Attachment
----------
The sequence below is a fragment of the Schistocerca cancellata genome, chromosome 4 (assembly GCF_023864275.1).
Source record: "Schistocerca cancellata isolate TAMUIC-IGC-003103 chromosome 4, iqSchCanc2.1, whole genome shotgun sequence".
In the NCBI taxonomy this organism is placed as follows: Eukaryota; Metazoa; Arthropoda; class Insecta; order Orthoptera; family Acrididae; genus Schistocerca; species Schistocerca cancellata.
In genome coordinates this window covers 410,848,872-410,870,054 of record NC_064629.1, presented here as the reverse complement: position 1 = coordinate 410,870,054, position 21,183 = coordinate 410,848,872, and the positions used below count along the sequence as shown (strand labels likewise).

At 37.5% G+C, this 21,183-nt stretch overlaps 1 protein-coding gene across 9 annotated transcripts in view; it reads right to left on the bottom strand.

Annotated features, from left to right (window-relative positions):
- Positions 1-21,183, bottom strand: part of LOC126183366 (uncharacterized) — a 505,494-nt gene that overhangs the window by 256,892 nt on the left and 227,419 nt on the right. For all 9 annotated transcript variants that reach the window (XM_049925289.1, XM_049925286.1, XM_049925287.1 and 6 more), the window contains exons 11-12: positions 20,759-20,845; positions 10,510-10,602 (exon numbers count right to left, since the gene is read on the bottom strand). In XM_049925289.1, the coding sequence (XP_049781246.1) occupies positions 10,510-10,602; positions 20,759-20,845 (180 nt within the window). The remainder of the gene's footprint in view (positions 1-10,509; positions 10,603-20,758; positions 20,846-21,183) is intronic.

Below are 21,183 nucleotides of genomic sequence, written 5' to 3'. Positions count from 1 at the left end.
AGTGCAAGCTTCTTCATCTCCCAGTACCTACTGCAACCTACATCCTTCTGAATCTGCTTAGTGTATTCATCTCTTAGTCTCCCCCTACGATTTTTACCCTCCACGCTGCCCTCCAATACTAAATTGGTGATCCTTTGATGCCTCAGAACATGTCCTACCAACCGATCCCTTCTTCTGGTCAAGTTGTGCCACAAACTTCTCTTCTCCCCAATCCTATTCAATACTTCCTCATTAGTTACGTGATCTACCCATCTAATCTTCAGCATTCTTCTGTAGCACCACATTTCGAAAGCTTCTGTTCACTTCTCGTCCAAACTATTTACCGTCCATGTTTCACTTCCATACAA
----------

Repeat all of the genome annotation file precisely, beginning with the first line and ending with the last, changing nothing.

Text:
The sequence below is a fragment of the Schistocerca cancellata genome, chromosome 4 (assembly GCF_023864275.1).
Source record: "Schistocerca cancellata isolate TAMUIC-IGC-003103 chromosome 4, iqSchCanc2.1, whole genome shotgun sequence".
In the NCBI taxonomy this organism is placed as follows: Eukaryota; Metazoa; Arthropoda; class Insecta; order Orthoptera; family Acrididae; genus Schistocerca; species Schistocerca cancellata.
In genome coordinates this window covers 410,848,872-410,870,054 of record NC_064629.1, presented here as the reverse complement: position 1 = coordinate 410,870,054, position 21,183 = coordinate 410,848,872, and the positions used below count along the sequence as shown (strand labels likewise).

At 37.5% G+C, this 21,183-nt stretch overlaps 1 protein-coding gene across 9 annotated transcripts in view; it reads right to left on the bottom strand.

Annotated features, from left to right (window-relative positions):
- Positions 1-21,183, bottom strand: part of LOC126183366 (uncharacterized) — a 505,494-nt gene that overhangs the window by 256,892 nt on the left and 227,419 nt on the right. For all 9 annotated transcript variants that reach the window (XM_049925289.1, XM_049925286.1, XM_049925287.1 and 6 more), the window contains exons 11-12: positions 20,759-20,845; positions 10,510-10,602 (exon numbers count right to left, since the gene is read on the bottom strand). In XM_049925289.1, the coding sequence (XP_049781246.1) occupies positions 10,510-10,602; positions 20,759-20,845 (180 nt within the window). The remainder of the gene's footprint in view (positions 1-10,509; positions 10,603-20,758; positions 20,846-21,183) is intronic.

Below are 21,183 nucleotides of genomic sequence, written 5' to 3'. Positions count from 1 at the left end.
AGTGCAAGCTTCTTCATCTCCCAGTACCTACTGCAACCTACATCCTTCTGAATCTGCTTAGTGTATTCATCTCTTAGTCTCCCCCTACGATTTTTACCCTCCACGCTGCCCTCCAATACTAAATTGGTGATCCTTTGATGCCTCAGAACATGTCCTACCAACCGATCCCTTCTTCTGGTCAAGTTGTGCCACAAACTTCTCTTCTCCCCAATCCTATTCAATACTTCCTCATTAGTTACGTGATCTACCCATCTAATCTTCAGCATTCTTCTGTAGCACCACATTTCGAAAGCTTCTGTTCACTTCTCGTCCAAACTATTTACCGTCCATGTTTCACTTCCATACAA